Integrating carbon emission, accumulation and transport in inland waters to understand their role in the global carbon cycle. Vachon, D., Sponseller, R. A., & Karlsson, J. Global Change Biology, November, 2020. _eprint: https://onlinelibrary.wiley.com/doi/pdf/10.1111/gcb.15448
Integrating carbon emission, accumulation and transport in inland waters to understand their role in the global carbon cycle [link]Paper  doi  abstract   bibtex   
Inland waters receive a significant quantity of carbon (C) from land. The fate of this C during transit, whether it is emitted to the atmosphere, accumulated in sediments or transported to the ocean, can considerably reshape the landscape C balance. However, these different fates of terrestrial C are not independent but are instead linked via several catchment and aquatic processes. Thus, according to mass conservation, any environmental change inducing a shift in a particular C fate should come at the expense of at least one other fate. Nonetheless, studies that have investigated C emission, accumulation and transport concertedly are scarce, resulting in fragmented knowledge of the role of inland waters in the global C cycle. Here, we propose a framework to understand how different C fates in aquatic systems are interlinked and covary under environmental changes. First, to explore how C fates are currently distributed in streams, rivers, reservoirs and lakes, we compiled data from the literature and show that ‘C fate allocation’ varies widely both within and among inland water systems types. Secondly, we developed a framework that integrates C fates in any inland water system by identifying the key processes underlying their linkages. Our framework places the partitioning between the different C forms, and how this is controlled by export from land, internal transformations and hydrology, as central to understanding C fate allocation. We argue that, by focusing on a single fate, studies could risk drawing misleading conclusions regarding how environmental changes will alter the role of inland waters in the global C cycle. Our framework thus allows us to holistically assess the consequences of such changes on coupled C fluxes, setting a foundation for understanding the contemporary and future fate of land-derived C in inland water systems.
@article{vachon_integrating_2020,
	title = {Integrating carbon emission, accumulation and transport in inland waters to understand their role in the global carbon cycle},
	volume = {n/a},
	copyright = {© 2020 The Authors. Global Change Biology published by John Wiley \& Sons Ltd},
	issn = {1365-2486},
	url = {http://onlinelibrary.wiley.com/doi/abs/10.1111/gcb.15448},
	doi = {https://doi.org/10.1111/gcb.15448},
	abstract = {Inland waters receive a significant quantity of carbon (C) from land. The fate of this C during transit, whether it is emitted to the atmosphere, accumulated in sediments or transported to the ocean, can considerably reshape the landscape C balance. However, these different fates of terrestrial C are not independent but are instead linked via several catchment and aquatic processes. Thus, according to mass conservation, any environmental change inducing a shift in a particular C fate should come at the expense of at least one other fate. Nonetheless, studies that have investigated C emission, accumulation and transport concertedly are scarce, resulting in fragmented knowledge of the role of inland waters in the global C cycle. Here, we propose a framework to understand how different C fates in aquatic systems are interlinked and covary under environmental changes. First, to explore how C fates are currently distributed in streams, rivers, reservoirs and lakes, we compiled data from the literature and show that ‘C fate allocation’ varies widely both within and among inland water systems types. Secondly, we developed a framework that integrates C fates in any inland water system by identifying the key processes underlying their linkages. Our framework places the partitioning between the different C forms, and how this is controlled by export from land, internal transformations and hydrology, as central to understanding C fate allocation. We argue that, by focusing on a single fate, studies could risk drawing misleading conclusions regarding how environmental changes will alter the role of inland waters in the global C cycle. Our framework thus allows us to holistically assess the consequences of such changes on coupled C fluxes, setting a foundation for understanding the contemporary and future fate of land-derived C in inland water systems.},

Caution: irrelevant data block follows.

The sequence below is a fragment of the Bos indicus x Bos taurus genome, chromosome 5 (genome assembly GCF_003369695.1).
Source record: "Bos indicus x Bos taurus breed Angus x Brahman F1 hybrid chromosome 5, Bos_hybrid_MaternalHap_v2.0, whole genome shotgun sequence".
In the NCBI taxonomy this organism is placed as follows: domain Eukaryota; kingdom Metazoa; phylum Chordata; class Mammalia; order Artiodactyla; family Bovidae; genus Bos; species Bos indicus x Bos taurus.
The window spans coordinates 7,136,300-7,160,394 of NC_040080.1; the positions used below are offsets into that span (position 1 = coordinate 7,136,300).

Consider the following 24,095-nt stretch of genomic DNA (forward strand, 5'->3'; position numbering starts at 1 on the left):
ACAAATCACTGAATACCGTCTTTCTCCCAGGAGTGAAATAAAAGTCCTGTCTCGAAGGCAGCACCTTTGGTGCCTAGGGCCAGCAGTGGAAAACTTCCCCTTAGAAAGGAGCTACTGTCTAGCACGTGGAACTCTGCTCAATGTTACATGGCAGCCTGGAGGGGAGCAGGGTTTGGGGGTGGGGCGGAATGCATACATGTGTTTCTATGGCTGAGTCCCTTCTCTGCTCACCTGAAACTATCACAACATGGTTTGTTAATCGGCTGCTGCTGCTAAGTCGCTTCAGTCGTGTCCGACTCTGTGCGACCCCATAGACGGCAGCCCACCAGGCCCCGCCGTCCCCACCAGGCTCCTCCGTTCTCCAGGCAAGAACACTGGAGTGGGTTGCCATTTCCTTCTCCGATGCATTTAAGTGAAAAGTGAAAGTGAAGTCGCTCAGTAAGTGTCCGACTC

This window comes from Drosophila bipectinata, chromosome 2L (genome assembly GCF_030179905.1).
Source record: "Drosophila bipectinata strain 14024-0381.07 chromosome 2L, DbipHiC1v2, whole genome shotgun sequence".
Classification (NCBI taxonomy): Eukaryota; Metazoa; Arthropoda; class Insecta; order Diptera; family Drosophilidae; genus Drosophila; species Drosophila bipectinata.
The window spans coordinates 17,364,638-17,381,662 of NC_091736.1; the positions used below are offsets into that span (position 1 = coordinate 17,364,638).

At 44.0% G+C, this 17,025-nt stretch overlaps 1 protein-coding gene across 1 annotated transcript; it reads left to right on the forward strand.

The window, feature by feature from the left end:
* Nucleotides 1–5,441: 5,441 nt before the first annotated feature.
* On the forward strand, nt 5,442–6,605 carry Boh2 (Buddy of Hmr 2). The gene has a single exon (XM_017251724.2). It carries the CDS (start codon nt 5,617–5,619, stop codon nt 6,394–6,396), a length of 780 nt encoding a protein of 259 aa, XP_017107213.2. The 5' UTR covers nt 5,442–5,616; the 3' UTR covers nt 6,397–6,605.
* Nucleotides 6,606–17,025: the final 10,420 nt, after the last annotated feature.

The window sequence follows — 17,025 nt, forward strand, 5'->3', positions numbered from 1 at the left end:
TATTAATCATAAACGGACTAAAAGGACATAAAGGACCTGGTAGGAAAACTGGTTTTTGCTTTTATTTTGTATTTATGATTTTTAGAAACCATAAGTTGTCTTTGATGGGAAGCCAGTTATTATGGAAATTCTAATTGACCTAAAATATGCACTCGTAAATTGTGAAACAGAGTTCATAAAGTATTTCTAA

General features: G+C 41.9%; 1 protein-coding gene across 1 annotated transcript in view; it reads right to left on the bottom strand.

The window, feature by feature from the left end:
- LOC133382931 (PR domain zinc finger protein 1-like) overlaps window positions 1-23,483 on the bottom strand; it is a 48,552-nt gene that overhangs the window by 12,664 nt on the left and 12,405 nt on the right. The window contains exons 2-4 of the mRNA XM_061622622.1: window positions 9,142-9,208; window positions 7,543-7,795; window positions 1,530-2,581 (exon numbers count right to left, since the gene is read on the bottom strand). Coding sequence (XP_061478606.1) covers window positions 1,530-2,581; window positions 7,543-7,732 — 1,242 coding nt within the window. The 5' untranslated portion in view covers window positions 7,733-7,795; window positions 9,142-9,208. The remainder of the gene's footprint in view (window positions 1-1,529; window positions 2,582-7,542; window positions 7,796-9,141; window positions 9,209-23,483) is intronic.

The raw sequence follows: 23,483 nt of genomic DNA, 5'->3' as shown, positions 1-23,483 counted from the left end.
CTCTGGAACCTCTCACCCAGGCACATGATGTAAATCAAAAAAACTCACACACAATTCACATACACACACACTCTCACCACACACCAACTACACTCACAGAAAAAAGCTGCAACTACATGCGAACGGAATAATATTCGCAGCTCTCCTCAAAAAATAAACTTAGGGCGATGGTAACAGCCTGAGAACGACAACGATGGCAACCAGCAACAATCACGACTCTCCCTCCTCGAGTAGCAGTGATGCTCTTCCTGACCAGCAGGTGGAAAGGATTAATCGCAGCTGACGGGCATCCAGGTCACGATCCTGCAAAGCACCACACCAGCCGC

language = {en},
	number = {n/a},
	urldate = {2021-01-18},
	journal = {Global Change Biology},
	author = {Vachon, Dominic and Sponseller, Ryan A. and Karlsson, Jan},
	month = nov,
	year = {2020},
	note = {\_eprint: https://onlinelibrary.wiley.com/doi/pdf/10.1111/gcb.15448},
	keywords = {carbon cycle, conceptual framework, coupled fluxes, global change, inland waters, terrestrial carbon fate},
}

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